BMW Welt in Munich

22 February 2021 | Author/Destination: | Rubric: General, Museums, Exhibitions

© Diego Delso/cc-by-sa-3.0

© Diego Delso/cc-by-sa-3.0

The BMW Welt is a combined exhibition, delivery, adventure museum, and event venue located in Munich‘s district Am Riesenfeld, next to the Olympic Park, in the immediate vicinity of the BMW Headquarters and factory. It was built from August 2003 to summer 2007. A solar system with 800 kW of power is installed on the roof of the main building. The opening took place on 17 October 2007. The BMW Welt is the most visited tourist attraction in Bavaria.   read more…

University of the German Federal Armed Forces

26 November 2020 | Author/Destination: | Rubric: General, Hamburg, Universities, Colleges, Academies

Helmut Schmidt University, Hamburg - Campus © Reinhard Scheiblich

Helmut Schmidt University, Hamburg – Campus © Reinhard Scheiblich

The German Armed Forces (Bundeswehr) runs two universities: one in Munich, (Bundeswehr University Munich) and another in Hamburg (Helmut Schmidt University – which focus on the scientific work and the academic study of the German armed forces’ officers. Unlike other nations’ military academies, both universities only offer courses of study which have almost no relation to the military and correspond to courses at regular German universities. All professors at both universities are civilians. The future officers, who must serve for at least 13 years (16 for pilots), obtain a bachelor’s or master’s degree comparable to the academic degrees granted at the other universities in Germany. Students at the Federal Armed Forces Universities need at least four academic years to achieve the master’s degree. Since 2003, civilian students have also been admitted to study at the universities of the Federal Armed Forces, provided that spaces for enrollment are available and that industrial companies are willing to underwrite the costs. The academic program at the universities of the Federal Armed Forces can be finished faster than at civilian universities because the curriculum contains about one third more content per year (trimesters instead of semesters are utilized). In exchange, the officers and officer candidates are fully paid and do not have to work in their free time.   read more…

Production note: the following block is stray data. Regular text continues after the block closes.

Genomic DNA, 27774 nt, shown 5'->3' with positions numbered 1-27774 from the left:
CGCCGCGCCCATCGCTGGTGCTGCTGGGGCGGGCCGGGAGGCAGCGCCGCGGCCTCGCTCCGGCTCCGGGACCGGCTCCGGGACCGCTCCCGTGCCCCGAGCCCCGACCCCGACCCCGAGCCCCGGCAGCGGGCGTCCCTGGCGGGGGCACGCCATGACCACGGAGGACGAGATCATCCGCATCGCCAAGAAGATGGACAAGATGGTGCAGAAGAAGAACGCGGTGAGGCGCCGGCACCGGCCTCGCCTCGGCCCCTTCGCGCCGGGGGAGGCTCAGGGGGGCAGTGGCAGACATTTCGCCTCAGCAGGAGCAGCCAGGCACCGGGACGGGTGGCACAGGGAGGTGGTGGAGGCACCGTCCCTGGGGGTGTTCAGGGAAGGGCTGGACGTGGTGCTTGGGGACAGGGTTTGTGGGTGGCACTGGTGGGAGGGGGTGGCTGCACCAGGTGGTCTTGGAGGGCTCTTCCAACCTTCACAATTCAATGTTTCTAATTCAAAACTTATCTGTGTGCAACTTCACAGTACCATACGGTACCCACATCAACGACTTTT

Hofbräuhaus in Munich

9 September 2020 | Author/Destination: | Rubric: General

© G Da/cc-by-sa-3.0

© G Da/cc-by-sa-3.0

The Hofbräuhaus am Platzl is a beer hall in Munich, Germany, originally built in 1589 by Bavarian Duke Maximilian I as an extension of the Staatliches Hofbräuhaus in München brewery. The general public was admitted in 1828 by Ludwig I. The building was completely remodeled in 1897 by Max Littmann when the brewery moved to the suburbs. All of the rooms except the historic beer hall (“Schwemme”) were destroyed in the World War II bombings. The reopening of the Festival Hall in 1958 marked the end of the post-war restoration work.   read more…

Ludwig Maximilian University of Munich

27 August 2020 | Author/Destination: | Rubric: General, Universities, Colleges, Academies

Institute of Systematic Botany © Diego Delso/cc-by-sa-3.0

Institute of Systematic Botany © Diego Delso/cc-by-sa-3.0

Ludwig Maximilian University of Munich (also referred to as LMU or the University of Munich) is a public research university located in Munich, Germany. The University of Munich is Germany’s sixth-oldest university in continuous operation. Originally established in Ingolstadt in 1472 by Duke Ludwig IX of Bavaria-Landshut, the university was moved in 1800 to Landshut by King Maximilian I of Bavaria when Ingolstadt was threatened by the French, before being relocated to its present-day location in Munich in 1826 by King Ludwig I of Bavaria. In 1802, the university was officially named Ludwig-Maximilians-Universität by King Maximilian I of Bavaria in his as well as the university’s original founder’s honour.   read more…